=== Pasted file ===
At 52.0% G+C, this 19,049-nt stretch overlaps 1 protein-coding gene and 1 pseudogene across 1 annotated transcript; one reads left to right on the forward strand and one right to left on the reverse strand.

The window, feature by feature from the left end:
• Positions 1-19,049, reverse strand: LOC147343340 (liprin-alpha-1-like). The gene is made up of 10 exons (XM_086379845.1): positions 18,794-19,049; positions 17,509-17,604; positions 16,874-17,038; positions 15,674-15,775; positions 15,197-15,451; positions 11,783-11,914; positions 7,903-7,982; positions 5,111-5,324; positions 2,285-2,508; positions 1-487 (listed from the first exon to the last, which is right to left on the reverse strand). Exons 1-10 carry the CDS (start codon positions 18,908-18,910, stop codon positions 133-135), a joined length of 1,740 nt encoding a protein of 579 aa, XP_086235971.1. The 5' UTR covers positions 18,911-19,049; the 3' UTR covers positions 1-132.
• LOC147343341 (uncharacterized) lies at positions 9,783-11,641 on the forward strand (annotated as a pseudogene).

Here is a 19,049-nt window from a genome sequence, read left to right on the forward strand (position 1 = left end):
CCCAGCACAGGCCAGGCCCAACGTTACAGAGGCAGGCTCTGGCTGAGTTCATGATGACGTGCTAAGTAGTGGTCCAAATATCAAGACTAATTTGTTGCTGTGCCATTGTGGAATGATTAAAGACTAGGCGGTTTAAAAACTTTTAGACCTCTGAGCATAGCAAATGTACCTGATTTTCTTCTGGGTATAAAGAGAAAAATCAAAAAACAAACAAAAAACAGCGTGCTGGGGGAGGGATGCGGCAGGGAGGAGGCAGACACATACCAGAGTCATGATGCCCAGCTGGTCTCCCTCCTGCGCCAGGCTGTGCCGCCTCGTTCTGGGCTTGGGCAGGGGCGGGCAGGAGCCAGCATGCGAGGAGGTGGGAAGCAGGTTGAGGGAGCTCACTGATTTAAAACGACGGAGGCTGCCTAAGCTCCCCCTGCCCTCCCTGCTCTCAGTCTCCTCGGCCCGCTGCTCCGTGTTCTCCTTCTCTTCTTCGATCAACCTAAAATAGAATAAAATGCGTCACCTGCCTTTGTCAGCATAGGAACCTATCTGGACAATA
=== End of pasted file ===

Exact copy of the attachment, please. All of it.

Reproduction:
At 52.0% G+C, this 19,049-nt stretch overlaps 1 protein-coding gene and 1 pseudogene across 1 annotated transcript; one reads left to right on the forward strand and one right to left on the reverse strand.

The window, feature by feature from the left end:
• Positions 1-19,049, reverse strand: LOC147343340 (liprin-alpha-1-like). The gene is made up of 10 exons (XM_086379845.1): positions 18,794-19,049; positions 17,509-17,604; positions 16,874-17,038; positions 15,674-15,775; positions 15,197-15,451; positions 11,783-11,914; positions 7,903-7,982; positions 5,111-5,324; positions 2,285-2,508; positions 1-487 (listed from the first exon to the last, which is right to left on the reverse strand). Exons 1-10 carry the CDS (start codon positions 18,908-18,910, stop codon positions 133-135), a joined length of 1,740 nt encoding a protein of 579 aa, XP_086235971.1. The 5' UTR covers positions 18,911-19,049; the 3' UTR covers positions 1-132.
• LOC147343341 (uncharacterized) lies at positions 9,783-11,641 on the forward strand (annotated as a pseudogene).

Here is a 19,049-nt window from a genome sequence, read left to right on the forward strand (position 1 = left end):
CCCAGCACAGGCCAGGCCCAACGTTACAGAGGCAGGCTCTGGCTGAGTTCATGATGACGTGCTAAGTAGTGGTCCAAATATCAAGACTAATTTGTTGCTGTGCCATTGTGGAATGATTAAAGACTAGGCGGTTTAAAAACTTTTAGACCTCTGAGCATAGCAAATGTACCTGATTTTCTTCTGGGTATAAAGAGAAAAATCAAAAAACAAACAAAAAACAGCGTGCTGGGGGAGGGATGCGGCAGGGAGGAGGCAGACACATACCAGAGTCATGATGCCCAGCTGGTCTCCCTCCTGCGCCAGGCTGTGCCGCCTCGTTCTGGGCTTGGGCAGGGGCGGGCAGGAGCCAGCATGCGAGGAGGTGGGAAGCAGGTTGAGGGAGCTCACTGATTTAAAACGACGGAGGCTGCCTAAGCTCCCCCTGCCCTCCCTGCTCTCAGTCTCCTCGGCCCGCTGCTCCGTGTTCTCCTTCTCTTCTTCGATCAACCTAAAATAGAATAAAATGCGTCACCTGCCTTTGTCAGCATAGGAACCTATCTGGACAATA